Then there’s hot spots. Those can be an issue too. A hot spot is an area identified as having a history of potential, or actual incursions, or collisions. Hot spots are identified on your taxi diagram and they have little numbers beside them, and then you can go and look them up and see what those specific hazards are for that area. You can look these areas up in section 5 of your chart supplement. I like to look them up in foreflight. If you go to the procedure section, there’s an airport tab and a hot spot tab. There’s lots of other reasons that contribute to incursions: expectation bias, misunderstanding ATC instructions, and distractions in the cockpit.
There are several ways you can mitigate these risks. Using a taxi diagram, briefing, and keeping your eyes outside the cockpit, those are the main ways that you can maintain your situational awareness. Personally, I write down my ATC instructions and then I draw a line on my taxi diagram. This helps me to visualize where I’m going. Along with drawing my taxi route, I also make sure to brief the route for myself and for my crew, and then we can confirm that we both understand and agree to the taxi route. Avoiding distractions by keeping your eyes outside of the cockpit. So, I never do checklists while taxiing or programming avionics and I practice a sterile cockpit. If you don’t understand ATC instructions, just ask them to repeat, and then if you still don’t understand, you can ask for a progressive taxi. A progressive taxi is when ATC follows you visually and they provide you a turn-by-turn instruction, and it’s important to apply these procedures when you’re landing at an unfamiliar airport too.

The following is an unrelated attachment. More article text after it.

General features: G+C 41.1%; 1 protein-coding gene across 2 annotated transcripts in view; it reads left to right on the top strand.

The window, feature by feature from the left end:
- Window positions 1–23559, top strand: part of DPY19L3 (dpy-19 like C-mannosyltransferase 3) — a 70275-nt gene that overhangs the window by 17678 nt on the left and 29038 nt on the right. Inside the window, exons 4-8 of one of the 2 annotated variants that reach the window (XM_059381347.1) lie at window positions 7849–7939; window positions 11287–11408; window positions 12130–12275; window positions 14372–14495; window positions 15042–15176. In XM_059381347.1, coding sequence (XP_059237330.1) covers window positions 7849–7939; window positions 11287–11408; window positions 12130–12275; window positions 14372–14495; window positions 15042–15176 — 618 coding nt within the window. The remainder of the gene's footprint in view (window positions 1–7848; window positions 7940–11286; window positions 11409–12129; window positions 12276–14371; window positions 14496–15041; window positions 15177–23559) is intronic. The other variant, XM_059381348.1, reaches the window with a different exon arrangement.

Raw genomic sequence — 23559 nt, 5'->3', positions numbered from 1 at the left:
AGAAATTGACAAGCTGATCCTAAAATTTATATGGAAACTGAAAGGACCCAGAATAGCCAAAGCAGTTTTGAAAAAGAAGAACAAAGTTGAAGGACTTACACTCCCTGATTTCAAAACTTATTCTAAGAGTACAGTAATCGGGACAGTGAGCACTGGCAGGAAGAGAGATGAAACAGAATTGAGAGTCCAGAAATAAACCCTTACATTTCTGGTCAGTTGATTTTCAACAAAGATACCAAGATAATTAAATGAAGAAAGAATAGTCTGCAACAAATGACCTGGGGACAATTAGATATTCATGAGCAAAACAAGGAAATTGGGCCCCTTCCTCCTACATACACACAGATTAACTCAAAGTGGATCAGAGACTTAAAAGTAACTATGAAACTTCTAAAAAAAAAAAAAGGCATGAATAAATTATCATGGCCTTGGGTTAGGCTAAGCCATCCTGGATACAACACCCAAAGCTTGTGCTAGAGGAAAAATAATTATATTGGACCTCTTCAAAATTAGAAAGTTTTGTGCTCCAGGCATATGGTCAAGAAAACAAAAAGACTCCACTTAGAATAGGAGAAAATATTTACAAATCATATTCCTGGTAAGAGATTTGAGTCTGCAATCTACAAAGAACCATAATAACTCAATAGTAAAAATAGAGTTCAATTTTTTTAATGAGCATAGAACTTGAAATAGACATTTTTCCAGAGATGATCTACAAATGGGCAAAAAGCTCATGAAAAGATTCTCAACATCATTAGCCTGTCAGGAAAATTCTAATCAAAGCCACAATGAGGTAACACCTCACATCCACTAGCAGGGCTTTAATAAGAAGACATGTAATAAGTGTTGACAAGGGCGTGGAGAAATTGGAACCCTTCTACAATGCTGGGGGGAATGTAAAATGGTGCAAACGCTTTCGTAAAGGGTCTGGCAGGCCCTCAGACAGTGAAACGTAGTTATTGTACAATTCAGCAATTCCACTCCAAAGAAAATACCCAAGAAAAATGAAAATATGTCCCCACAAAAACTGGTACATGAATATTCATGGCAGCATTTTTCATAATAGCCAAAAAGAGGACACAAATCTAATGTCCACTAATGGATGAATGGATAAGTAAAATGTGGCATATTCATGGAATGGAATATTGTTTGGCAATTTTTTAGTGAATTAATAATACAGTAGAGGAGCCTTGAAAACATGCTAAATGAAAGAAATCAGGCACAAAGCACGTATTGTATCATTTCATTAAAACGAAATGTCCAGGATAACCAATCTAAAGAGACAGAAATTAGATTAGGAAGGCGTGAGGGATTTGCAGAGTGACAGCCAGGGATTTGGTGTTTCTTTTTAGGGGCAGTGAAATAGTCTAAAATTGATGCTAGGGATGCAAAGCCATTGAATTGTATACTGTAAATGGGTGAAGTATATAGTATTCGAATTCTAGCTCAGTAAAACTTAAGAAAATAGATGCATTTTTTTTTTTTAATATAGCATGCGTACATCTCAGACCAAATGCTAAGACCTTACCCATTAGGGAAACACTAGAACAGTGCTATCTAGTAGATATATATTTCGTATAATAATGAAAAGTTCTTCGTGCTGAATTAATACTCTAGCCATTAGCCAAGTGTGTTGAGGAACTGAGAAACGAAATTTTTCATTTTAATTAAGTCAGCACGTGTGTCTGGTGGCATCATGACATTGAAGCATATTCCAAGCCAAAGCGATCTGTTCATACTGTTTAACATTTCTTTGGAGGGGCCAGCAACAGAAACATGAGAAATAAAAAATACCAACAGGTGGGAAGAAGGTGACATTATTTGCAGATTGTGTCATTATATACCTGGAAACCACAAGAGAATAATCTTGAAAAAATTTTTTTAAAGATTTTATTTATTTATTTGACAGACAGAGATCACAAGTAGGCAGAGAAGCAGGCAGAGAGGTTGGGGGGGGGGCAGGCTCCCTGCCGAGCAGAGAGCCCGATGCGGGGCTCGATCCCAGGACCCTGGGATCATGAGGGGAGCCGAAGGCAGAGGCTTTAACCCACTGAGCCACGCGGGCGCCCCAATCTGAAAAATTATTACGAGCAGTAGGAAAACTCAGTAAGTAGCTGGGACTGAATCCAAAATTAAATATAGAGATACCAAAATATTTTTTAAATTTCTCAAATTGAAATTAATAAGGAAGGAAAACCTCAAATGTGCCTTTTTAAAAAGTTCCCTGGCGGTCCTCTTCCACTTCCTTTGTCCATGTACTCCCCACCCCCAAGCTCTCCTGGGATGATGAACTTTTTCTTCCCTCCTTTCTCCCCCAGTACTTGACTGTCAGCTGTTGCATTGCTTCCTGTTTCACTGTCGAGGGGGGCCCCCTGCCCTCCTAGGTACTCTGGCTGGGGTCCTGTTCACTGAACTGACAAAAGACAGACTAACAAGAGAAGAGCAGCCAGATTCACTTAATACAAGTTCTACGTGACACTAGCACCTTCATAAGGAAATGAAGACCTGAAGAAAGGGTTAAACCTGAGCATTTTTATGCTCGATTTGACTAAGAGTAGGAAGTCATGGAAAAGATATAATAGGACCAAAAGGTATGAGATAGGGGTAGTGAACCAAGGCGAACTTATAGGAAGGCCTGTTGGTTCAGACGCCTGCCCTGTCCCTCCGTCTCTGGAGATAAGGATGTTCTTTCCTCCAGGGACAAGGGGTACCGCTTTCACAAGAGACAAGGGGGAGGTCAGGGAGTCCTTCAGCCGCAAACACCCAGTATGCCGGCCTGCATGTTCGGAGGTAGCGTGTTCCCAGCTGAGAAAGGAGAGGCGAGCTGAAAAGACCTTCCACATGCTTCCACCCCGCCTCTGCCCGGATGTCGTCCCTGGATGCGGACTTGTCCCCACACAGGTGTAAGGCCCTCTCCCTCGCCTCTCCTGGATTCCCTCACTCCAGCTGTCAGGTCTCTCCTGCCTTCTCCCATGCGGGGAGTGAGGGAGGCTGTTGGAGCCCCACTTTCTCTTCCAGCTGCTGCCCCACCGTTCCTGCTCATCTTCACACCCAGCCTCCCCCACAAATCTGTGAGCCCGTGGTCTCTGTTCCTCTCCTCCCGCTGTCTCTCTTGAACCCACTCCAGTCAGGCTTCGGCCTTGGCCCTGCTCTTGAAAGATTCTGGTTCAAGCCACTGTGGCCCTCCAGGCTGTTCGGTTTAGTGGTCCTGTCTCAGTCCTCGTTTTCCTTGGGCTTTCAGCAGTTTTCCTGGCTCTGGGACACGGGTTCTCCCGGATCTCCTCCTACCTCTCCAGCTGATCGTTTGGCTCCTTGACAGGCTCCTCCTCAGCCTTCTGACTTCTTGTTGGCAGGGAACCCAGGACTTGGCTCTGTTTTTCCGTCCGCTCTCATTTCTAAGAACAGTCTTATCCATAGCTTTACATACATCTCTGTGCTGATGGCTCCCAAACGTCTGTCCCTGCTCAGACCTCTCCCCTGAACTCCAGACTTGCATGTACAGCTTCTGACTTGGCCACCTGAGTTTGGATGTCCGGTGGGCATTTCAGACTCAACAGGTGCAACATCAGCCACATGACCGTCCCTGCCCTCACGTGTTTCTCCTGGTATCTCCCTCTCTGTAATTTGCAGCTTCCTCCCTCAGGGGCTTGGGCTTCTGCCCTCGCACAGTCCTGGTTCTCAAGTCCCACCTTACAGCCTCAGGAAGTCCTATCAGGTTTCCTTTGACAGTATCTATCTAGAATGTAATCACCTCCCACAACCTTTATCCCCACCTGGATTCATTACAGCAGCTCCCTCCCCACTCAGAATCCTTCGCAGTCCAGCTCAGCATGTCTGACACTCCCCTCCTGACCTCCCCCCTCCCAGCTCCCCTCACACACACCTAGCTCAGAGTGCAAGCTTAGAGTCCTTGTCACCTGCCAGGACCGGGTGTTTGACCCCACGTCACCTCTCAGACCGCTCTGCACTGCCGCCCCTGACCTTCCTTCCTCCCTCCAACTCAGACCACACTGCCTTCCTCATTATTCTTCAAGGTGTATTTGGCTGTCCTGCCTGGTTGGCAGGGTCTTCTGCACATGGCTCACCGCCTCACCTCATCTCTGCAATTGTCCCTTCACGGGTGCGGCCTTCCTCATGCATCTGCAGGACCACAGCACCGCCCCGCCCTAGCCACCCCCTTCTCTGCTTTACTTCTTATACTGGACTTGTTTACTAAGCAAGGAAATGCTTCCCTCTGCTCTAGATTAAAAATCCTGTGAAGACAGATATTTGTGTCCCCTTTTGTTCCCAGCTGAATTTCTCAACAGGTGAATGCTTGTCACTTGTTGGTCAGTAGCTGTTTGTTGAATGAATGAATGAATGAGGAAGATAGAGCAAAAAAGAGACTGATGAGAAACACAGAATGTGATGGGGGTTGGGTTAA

During preflight, make sure you review your airport diagrams and know where you are going before you land. Being familiar with signs and markings and airport lighting. this is also going to help you avoid a runway incursion. Some of the most important signs are going to be your runway holding position signs and markings, and this is where it tells you to hold short of the runway or taxiway. Along with non-movement boundaries, destination, and location signs, when you’re operating at night, make sure you’re familiar with your airport lighting. Make sure you know that the blue lights are for taxiways and the white are for the runways. This way, you don’t accidentally take off on a taxiway.
You can learn more about these signs and markings in the runway incursion avoidance section of your PHAK (pilot’s handbook of aeronautical knowledge) or in the AIM (Aeronautical Information Manual). The FAA also has a runway safety pilot simulator, and this can help you apply what you’ve learned about airport markings. So, in summary, make sure you have a plan as to where you want a taxi on takeoff and landing. Communicate with ATC, follow their instructions, and know your signs and markings. Thanks for watching and subscribing, and if you want to comment below let us know about some topics you want us to cover in our upcoming videos. We’ll catch you next time.